If Democrats ever want to regain power in Washington and in state and local offices around the United States, they need to learn how to connect with rural voters. And if Democrats ever want to connect with rural voters again, they need to run candidates that can win in rural areas. It’s an often repeated but eminently true adage: all politics is local. As someone who comes from an extremely conservative rural area, I know that most rural voters will never, ever vote for a candidate who vocally supports a woman’s right to choose, at least not until the political conversation surrounding abortion changes dramatically. Abortion is an emotional issue, and it is a deal breaker for many rural voters. They genuinely believe that abortion is murder. They are wrong, but that’s what they believe. And we’re simply naive if we believe that we will ever get voters to support a candidate who they think endorses murder.

Now just because that’s the current political reality doesn’t mean that this is an acceptable state of affairs. Democrats and reproductive rights advocates should continue to educate the public about abortion and the scientific and moral reasons why access to abortion is such an important right. We shouldn’t simply cede the argument because the other side is so emotional and irrational about it. Eventually, Democrats will win this argument, and abortion will no longer be a controversial or politicized topic.

Until that day comes, Democrats need to embrace a strategy that will help us win today. This means encouraging anti-choice Democrats to run in areas where only anti-choice candidates can win. Our choice is not between getting pro-choice and anti-choice candidates elected. When it comes to elections in rural areas, our choice is between anti-choice Democrats who will stand with the party on issues like worker’s rights, economic justice, healthcare, environmental protection, LGBTQ rights, racial justice, and other aspects of women’s rights like equal pay, or anti-choice Republicans who will support none of the above.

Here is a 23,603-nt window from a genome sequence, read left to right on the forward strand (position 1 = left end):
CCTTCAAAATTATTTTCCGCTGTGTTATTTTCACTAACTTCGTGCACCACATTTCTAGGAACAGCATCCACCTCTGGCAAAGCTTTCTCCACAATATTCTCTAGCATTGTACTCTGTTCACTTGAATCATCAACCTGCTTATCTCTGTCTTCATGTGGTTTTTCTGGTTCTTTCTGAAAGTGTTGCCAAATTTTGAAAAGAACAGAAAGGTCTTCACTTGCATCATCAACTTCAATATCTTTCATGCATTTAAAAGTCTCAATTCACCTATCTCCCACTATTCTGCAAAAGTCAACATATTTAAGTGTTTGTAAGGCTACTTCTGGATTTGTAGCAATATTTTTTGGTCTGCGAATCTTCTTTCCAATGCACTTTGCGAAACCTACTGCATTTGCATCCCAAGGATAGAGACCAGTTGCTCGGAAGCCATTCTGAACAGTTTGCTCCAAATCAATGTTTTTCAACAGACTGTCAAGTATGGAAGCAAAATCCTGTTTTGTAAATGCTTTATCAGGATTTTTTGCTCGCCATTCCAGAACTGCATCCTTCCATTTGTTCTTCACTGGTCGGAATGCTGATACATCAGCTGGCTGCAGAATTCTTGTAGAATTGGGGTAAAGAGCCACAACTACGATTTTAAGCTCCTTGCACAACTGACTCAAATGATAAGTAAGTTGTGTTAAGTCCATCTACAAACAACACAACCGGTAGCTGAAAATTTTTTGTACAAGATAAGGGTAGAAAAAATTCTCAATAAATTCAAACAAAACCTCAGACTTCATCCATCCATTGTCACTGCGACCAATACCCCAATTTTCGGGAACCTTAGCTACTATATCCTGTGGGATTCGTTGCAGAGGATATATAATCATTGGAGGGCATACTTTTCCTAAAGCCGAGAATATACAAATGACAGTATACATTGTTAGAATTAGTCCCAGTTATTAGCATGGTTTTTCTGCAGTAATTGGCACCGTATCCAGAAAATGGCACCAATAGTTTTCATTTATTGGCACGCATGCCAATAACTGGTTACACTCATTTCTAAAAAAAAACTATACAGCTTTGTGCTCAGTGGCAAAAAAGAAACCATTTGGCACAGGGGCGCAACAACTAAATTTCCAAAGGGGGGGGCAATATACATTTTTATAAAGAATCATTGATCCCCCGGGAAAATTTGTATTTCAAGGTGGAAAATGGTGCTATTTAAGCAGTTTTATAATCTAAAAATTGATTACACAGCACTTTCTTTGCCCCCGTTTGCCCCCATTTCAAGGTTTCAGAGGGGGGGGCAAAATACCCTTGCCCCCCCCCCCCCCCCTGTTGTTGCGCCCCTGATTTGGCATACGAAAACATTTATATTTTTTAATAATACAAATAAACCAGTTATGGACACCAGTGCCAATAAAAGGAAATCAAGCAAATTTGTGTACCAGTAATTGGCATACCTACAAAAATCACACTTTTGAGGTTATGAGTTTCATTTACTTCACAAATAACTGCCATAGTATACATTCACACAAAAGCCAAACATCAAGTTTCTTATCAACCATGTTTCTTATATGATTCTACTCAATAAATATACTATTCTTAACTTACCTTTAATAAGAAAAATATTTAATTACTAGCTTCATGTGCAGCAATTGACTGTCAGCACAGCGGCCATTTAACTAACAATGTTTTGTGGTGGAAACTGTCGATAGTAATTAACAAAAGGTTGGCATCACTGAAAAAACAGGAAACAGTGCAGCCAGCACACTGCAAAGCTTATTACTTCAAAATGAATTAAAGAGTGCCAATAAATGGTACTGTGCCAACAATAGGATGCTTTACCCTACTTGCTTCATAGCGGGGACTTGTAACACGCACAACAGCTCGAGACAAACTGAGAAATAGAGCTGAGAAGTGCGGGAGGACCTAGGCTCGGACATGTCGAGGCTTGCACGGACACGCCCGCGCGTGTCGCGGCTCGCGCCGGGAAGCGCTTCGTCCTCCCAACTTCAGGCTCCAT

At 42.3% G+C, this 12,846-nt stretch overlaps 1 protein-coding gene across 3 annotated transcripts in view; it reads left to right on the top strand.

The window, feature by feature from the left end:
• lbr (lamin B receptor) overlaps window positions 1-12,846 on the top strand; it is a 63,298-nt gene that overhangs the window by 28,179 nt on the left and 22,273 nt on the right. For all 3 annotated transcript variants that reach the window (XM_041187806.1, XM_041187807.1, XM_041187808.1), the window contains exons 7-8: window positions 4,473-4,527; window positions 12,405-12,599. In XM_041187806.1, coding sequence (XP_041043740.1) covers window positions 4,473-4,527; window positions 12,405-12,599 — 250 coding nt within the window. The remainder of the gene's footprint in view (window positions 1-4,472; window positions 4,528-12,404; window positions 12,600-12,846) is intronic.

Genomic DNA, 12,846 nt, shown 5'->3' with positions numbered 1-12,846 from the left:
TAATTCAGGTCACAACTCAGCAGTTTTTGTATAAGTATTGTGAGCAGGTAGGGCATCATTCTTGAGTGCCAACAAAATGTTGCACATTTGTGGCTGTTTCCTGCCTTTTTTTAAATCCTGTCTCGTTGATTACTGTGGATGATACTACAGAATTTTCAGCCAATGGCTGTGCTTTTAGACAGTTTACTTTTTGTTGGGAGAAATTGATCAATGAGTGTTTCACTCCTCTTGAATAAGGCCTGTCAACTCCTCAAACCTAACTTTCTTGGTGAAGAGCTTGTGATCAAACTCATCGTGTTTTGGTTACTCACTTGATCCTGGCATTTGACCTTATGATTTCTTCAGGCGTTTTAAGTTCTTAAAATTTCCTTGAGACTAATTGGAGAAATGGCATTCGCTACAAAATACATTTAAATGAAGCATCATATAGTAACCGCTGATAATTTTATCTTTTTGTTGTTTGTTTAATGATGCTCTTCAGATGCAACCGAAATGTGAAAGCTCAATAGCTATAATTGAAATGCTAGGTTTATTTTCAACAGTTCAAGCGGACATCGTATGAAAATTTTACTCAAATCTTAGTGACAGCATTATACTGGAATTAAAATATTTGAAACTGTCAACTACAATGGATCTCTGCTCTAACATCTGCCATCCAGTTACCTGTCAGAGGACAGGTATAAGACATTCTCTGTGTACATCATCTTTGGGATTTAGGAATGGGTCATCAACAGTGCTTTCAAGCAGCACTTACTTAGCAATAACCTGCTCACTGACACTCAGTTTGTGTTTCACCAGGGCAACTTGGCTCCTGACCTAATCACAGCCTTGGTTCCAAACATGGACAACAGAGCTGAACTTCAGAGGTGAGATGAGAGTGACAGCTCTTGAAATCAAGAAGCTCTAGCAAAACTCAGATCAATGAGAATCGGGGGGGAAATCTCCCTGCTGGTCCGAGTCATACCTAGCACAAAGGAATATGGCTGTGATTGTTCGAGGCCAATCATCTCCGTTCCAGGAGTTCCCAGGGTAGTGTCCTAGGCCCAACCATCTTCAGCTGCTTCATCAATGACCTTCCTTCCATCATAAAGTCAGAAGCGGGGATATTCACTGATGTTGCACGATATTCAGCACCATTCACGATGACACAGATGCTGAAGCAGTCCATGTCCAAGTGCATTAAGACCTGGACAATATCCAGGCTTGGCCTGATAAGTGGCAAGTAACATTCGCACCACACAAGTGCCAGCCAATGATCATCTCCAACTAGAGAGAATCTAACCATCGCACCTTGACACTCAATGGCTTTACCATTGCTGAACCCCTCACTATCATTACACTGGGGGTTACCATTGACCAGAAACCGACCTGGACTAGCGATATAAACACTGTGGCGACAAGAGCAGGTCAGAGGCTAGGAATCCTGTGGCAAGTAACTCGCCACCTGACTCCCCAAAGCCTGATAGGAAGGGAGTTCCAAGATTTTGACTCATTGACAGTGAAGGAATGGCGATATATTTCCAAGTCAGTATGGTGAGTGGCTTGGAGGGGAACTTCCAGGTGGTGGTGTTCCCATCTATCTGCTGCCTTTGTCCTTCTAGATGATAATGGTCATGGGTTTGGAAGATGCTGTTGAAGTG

But let’s say that your top issue is a woman’s right to choose. Instead of blasting Sanders for supporting Mello like NARAL did, even voters that care first and foremost about abortion rights should still support and welcome anti-choice Democrats. Why? First, because anti-choice Democrats can rehabilitate the Democratic Party’s name and reputation among rural voters. In many rural areas, the word “Democrat” is practically synonymous with “abortion.” But anti-choice Democrats introduce rural voters to other aspects of the Democratic platform that they’ll like and want to continue supporting. Eventually, rural voters who vote for local anti-choice Democrats may become more comfortable with voting for Democrats at the top of the ticket, even if they are pro-choice. Think of anti-choice Democrats as a “gateway drug” for rural voters to become comfortable voting for all Democrats.